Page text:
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The intersections of emotion and capitalism.

Daisy Coleman's Carrie Moment

Daisy Coleman was raped by a popular boy. Now is her Carrie moment.

I went to see the remake of "Carrie" this weekend. I don't particularly like horror films, but "Carrie" is more like a Grimm's fairytale updated for contemporary notions of good and evil. The film, based on a Stephen King novel, is about a social loser who is tortured by the popular kids and gets her revenge in the end. As a young teenager I saw Sissy Spacek's burning down the prom as a kind of happy ending, despite all the gore. I am somewhat ashamed to say that as a middle-aged mother I still thrilled at the beautiful revenge that Chloe Grace Moretz took on those cruel and evil bullies who made her life a living hell and turned her into a demon.

But as I said, this is a Grimm fairytale, not a Disney one. In Grimm versions of Cinderella or Snow White, there were often horrible and bloody scenes and the princess was not the kindest in the land, but the one who got revenge last. So it is with Daisy Coleman, a young woman who has been tortured and bullied not just by the teens in her high school, but by the adult leaders of her community in Maryville, Missouri. As Daisy tells the story over at xojane, when she was 14 years old and a freshman in high school, a popular senior football player lured her to his house, convinced her to drink a lot of alcohol, and then raped her and her 13-year-old friend. Then they dumped her into the snow and left her on a cold January night. What happened next was even more shocking. Rather than being prosecuted, the town rallied around rapist. As Daisy wrote,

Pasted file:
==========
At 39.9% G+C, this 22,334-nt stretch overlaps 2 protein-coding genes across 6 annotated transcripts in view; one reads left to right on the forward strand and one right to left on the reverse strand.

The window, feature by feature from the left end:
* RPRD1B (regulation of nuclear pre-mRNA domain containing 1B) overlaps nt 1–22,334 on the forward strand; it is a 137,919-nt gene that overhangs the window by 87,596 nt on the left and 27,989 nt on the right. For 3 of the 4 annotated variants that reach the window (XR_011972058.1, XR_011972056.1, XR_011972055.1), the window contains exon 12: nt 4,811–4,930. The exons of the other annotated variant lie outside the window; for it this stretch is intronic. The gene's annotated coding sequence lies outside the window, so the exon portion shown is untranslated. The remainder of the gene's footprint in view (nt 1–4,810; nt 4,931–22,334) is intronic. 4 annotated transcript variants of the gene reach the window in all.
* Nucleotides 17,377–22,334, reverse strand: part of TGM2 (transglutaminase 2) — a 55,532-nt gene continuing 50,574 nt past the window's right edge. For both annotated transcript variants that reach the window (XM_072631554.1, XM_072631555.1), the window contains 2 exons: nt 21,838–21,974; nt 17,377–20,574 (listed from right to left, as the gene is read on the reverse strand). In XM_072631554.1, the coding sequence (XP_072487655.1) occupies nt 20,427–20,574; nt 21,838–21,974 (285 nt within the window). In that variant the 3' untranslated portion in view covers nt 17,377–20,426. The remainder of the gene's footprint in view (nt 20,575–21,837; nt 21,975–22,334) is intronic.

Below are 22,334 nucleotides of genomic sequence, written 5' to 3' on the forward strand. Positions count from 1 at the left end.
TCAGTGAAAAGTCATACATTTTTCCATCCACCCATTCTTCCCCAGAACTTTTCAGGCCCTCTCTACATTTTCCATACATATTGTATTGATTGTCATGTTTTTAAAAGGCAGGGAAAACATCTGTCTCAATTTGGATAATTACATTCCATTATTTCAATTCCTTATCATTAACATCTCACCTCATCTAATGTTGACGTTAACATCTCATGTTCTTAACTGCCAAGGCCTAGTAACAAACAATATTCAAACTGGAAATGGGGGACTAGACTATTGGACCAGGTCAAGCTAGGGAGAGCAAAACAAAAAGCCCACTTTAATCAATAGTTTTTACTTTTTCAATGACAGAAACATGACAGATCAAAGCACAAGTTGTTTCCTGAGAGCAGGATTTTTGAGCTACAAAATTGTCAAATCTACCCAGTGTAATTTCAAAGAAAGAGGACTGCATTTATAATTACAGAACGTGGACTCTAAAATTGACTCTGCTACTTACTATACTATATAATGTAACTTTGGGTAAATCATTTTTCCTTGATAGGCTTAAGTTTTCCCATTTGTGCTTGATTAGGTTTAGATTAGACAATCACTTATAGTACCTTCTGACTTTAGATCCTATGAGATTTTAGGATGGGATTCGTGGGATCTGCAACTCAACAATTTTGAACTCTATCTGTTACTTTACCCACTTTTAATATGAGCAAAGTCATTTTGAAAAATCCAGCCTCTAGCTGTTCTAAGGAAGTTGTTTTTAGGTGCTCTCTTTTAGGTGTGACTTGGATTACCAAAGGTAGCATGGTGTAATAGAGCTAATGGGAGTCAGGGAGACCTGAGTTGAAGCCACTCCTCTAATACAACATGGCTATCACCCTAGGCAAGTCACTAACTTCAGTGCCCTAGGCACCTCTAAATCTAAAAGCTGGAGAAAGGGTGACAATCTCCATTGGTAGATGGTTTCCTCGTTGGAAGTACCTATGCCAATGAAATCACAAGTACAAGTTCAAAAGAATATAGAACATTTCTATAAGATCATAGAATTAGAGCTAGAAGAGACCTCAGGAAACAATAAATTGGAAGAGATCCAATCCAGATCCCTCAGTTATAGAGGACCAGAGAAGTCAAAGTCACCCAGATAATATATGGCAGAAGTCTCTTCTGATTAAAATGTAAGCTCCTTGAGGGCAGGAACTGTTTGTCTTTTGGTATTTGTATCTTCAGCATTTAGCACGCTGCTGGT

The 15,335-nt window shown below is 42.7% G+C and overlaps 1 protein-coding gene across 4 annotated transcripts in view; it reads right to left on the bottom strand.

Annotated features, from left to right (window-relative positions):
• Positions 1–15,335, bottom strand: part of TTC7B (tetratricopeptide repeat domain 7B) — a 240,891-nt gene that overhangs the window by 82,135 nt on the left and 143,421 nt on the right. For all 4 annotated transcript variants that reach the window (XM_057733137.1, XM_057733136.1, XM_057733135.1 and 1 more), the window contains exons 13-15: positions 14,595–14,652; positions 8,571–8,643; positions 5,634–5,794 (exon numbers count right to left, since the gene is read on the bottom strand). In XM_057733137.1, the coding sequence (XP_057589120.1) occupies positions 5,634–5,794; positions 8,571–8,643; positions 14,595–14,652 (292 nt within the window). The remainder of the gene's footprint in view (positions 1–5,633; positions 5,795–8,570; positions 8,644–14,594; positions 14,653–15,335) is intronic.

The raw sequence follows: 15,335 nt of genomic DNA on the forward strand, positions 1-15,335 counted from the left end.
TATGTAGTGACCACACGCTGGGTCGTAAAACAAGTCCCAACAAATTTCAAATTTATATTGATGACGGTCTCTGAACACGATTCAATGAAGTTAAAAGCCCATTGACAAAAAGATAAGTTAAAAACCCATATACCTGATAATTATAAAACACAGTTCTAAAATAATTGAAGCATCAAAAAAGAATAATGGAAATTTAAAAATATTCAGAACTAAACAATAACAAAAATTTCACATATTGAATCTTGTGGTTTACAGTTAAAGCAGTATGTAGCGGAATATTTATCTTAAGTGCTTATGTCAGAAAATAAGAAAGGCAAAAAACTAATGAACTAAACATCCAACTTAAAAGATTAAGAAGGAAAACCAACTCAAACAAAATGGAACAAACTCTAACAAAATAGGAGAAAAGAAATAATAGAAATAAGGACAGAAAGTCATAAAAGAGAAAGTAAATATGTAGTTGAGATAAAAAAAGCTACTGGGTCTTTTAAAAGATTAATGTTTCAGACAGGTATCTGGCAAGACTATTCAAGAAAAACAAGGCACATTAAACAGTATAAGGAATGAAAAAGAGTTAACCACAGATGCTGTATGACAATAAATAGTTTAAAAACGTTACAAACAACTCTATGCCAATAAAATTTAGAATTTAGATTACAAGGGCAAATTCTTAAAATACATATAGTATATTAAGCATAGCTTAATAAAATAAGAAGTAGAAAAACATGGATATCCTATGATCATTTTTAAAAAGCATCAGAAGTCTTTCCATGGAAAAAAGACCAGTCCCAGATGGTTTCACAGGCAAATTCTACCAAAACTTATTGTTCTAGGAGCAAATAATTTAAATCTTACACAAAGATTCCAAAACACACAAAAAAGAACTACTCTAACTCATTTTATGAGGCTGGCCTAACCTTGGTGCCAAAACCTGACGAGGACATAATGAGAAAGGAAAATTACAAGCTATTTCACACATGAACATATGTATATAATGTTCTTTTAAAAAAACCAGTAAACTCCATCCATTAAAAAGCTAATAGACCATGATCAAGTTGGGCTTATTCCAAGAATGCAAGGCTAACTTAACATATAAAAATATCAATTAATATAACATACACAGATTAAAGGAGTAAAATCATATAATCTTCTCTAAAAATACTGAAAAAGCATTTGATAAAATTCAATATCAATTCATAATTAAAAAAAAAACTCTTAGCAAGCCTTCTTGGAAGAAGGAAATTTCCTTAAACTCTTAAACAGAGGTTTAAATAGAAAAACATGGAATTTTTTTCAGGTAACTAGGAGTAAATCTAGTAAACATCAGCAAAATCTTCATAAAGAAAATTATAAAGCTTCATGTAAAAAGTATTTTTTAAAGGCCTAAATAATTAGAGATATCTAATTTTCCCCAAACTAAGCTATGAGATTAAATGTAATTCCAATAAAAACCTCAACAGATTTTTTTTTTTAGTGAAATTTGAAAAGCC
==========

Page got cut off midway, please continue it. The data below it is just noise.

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 Matt's family was very powerful in the state of Missouri and he was also a very popular football player in my town, but I still couldn't believe it when I was told the charges were dropped. Everyone had told us how strong the case was -- including a cell phone video of the rape which showed me incoherent.

All records have been sealed in the case, and I was told the video wasn't found. My brother told me it was passed around school.

Her brothers were bullied, her mother was fired from her job, and eventually their house was burned to the ground. The only reason anything changed is because  Anonymous began a Twitter campaign at #justice4Daisy. Now county prosecutor Robert Rice has decided to reopen the case in 2012. 

Not surprisingly, the rapist is the grandson of a once prominent politician. The young man insists the sex was consensual- which is an odd description given that he dumped the girl and her mother found her scratching at the door half frozen and bleeding and that a cellphone recording of the event shows Daisy passed out during the encounter.

Fortunately, Daisy's mother, Melinda, secretly recorded conversations with the prosecutor, recordings that make clear that Daisy and her family were cooperating and that it was Rice's decision to drop the charges. She also recorded Rice saying that other girls had come forward to accuse these same boys but that they were all liars.  

This case is just one of a long line of cases where powerful young men rape young women and then avoid prosecution because of their even more powerful families. But as Steubenville, Ohio learned, the powerful do not always win. And as the brothers Grimm foretold, sometimes revenge, not romance and happily everafter, is the point of the story. Or, to return to that ultimate revenge fantasy Carrie's tagline, she is Daisy Coleman and

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Laurie Essig, Ph.D., is a professor of sociology and women and gender studies at Middlebury College.

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